Apex Roofing Supply Co. v. Howell

Decision Date11 February 1960
Docket NumberNo. A--720,A--720
Citation59 N.J.Super. 462,158 A.2d 49
PartiesAPEX ROOFING SUPPLY COMPANY, a corporation of New Jersey, Plaintiff-Appellant, v. Benjamin HOWELL and Esther Howell, Defendants-Respondents.
CourtNew Jersey Superior Court — Appellate Division

Louis Asarnow, Newark, for appellant.

Hymen B. Mintz, Newark, for respondents (Sol Herships, Newark, attorney).

Before Judges GOLDMANN, CONFORD and FREUND.

The opinion of the court was delivered by

GOLDMANN, S.J.A.D.

Plaintiff materialman instituted a mechanic's lien action in the county district court to recover a general judgment against Castle Construction Co., the building contractor, and a special judgment against the lands and building of defendant owners, Benjamin and Esther Howell. The trial court found that the written notice given the owners by plaintiff of its filing of notice of intention did not meet the requirement of N.J.S. 2A:44--71, as amended, N.J.S.A. Accordingly, judgment was entered in favor of the owners, but against the construction company because it had filed no answer and been defaulted. Plaintiff appeals from that part of the judgment in favor of the owners. The matter is before us on findings of fact and conclusions of law filed by the trial judge after learning that an appeal had been taken.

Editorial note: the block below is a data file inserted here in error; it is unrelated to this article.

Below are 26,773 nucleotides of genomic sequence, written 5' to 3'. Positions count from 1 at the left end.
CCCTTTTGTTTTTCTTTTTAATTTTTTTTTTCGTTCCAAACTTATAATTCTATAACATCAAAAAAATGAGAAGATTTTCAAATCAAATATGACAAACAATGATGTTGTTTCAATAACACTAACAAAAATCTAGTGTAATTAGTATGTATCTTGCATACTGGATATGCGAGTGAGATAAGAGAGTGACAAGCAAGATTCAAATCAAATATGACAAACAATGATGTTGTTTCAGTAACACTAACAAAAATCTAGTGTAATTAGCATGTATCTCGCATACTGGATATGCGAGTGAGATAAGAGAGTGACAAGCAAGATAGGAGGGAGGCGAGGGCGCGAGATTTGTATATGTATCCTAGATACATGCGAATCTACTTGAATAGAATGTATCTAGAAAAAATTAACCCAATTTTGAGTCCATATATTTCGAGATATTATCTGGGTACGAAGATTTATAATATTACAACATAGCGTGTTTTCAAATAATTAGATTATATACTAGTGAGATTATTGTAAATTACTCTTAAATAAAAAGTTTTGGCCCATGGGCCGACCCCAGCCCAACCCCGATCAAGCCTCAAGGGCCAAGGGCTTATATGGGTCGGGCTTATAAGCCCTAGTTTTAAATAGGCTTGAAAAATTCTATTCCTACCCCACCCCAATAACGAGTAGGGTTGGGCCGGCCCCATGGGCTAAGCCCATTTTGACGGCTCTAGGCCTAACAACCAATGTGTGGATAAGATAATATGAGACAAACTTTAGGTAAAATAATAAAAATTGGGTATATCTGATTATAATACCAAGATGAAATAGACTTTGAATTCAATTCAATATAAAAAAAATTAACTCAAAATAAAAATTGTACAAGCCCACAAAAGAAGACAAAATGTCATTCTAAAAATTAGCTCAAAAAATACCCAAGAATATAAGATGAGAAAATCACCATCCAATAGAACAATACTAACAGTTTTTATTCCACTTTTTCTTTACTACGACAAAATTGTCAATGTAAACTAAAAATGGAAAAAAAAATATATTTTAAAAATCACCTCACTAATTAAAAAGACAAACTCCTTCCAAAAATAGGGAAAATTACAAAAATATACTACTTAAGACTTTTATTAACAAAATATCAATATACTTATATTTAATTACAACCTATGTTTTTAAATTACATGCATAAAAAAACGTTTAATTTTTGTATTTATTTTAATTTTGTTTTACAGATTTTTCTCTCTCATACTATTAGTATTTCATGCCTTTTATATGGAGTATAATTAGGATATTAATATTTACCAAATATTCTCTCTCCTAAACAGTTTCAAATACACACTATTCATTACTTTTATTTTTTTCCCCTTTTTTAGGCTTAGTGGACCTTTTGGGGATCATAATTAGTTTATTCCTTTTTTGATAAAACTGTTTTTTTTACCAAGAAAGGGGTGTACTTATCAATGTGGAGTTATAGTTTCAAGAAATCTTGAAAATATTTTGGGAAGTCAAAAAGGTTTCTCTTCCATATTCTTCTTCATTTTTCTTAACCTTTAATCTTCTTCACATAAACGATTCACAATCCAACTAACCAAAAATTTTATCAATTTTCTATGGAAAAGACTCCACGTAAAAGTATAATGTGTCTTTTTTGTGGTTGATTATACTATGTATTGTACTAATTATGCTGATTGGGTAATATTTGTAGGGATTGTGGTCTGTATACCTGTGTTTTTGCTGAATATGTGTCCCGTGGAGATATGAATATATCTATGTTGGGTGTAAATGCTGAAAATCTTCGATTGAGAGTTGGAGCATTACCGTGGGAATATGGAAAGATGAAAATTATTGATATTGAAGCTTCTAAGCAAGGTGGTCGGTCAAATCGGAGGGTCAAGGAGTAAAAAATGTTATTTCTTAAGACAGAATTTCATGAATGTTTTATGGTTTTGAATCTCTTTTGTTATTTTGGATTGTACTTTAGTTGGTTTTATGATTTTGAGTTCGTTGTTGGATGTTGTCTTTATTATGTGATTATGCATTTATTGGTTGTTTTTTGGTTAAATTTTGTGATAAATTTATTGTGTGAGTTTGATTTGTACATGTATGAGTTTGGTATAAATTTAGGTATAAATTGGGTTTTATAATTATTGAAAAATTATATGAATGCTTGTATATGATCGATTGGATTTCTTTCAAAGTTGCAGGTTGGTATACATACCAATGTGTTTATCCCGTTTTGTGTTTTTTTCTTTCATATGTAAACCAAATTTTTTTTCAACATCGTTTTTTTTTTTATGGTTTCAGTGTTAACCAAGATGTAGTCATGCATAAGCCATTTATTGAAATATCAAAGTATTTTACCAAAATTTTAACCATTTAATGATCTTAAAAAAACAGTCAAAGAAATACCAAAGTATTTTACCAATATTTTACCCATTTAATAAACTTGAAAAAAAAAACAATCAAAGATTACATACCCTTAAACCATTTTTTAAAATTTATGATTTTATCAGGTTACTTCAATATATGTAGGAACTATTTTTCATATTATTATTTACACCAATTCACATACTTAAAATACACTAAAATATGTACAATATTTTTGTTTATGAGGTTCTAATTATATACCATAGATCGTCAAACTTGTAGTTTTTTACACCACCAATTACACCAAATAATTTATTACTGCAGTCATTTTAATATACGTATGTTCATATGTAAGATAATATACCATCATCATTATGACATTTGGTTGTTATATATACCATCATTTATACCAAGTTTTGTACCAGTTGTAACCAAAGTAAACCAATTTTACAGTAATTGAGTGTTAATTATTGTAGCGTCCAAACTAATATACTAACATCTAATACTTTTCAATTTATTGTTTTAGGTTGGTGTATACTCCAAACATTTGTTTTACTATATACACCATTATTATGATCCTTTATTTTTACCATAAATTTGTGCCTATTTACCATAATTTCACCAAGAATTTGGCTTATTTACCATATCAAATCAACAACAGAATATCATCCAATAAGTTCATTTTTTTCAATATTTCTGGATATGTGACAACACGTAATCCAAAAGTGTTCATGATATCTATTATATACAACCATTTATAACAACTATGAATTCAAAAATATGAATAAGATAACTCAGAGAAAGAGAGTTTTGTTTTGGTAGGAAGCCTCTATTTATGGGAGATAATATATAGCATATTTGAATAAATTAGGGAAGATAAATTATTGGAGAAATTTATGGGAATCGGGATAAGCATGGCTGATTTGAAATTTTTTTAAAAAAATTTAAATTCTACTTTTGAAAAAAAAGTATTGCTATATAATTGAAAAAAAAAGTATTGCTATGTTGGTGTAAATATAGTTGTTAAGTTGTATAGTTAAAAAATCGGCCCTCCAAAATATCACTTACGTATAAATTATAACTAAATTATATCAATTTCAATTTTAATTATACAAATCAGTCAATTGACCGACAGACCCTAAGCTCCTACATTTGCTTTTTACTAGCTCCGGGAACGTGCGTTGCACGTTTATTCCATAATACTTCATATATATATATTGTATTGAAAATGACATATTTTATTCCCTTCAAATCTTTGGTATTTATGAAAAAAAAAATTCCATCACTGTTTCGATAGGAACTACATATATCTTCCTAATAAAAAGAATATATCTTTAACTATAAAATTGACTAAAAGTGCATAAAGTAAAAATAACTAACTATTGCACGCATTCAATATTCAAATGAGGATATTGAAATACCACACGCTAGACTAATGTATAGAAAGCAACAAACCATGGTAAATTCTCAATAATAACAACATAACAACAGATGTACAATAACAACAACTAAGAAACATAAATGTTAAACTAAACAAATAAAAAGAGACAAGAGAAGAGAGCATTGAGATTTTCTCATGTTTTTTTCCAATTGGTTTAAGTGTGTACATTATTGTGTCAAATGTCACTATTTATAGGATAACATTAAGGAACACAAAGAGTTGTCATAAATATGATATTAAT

Benjamin Howell and Esther Howell, brother and sister, jointly owned the property where they made their home. They contracted in writing with Castle Construction Co. for certain repairs to their dwelling. The contract was never filed with the county clerk, as it could have been under the Mechanic's Lien Act, N.J.S. 2A:44--75, N.J.S.A. Plaintiff furnished Castle with materials for the job totalling $629.07, the amount in suit. These were delivered between May 5 and 20, 1958, the first and largest delivery, on May 5, amounting to $610.40.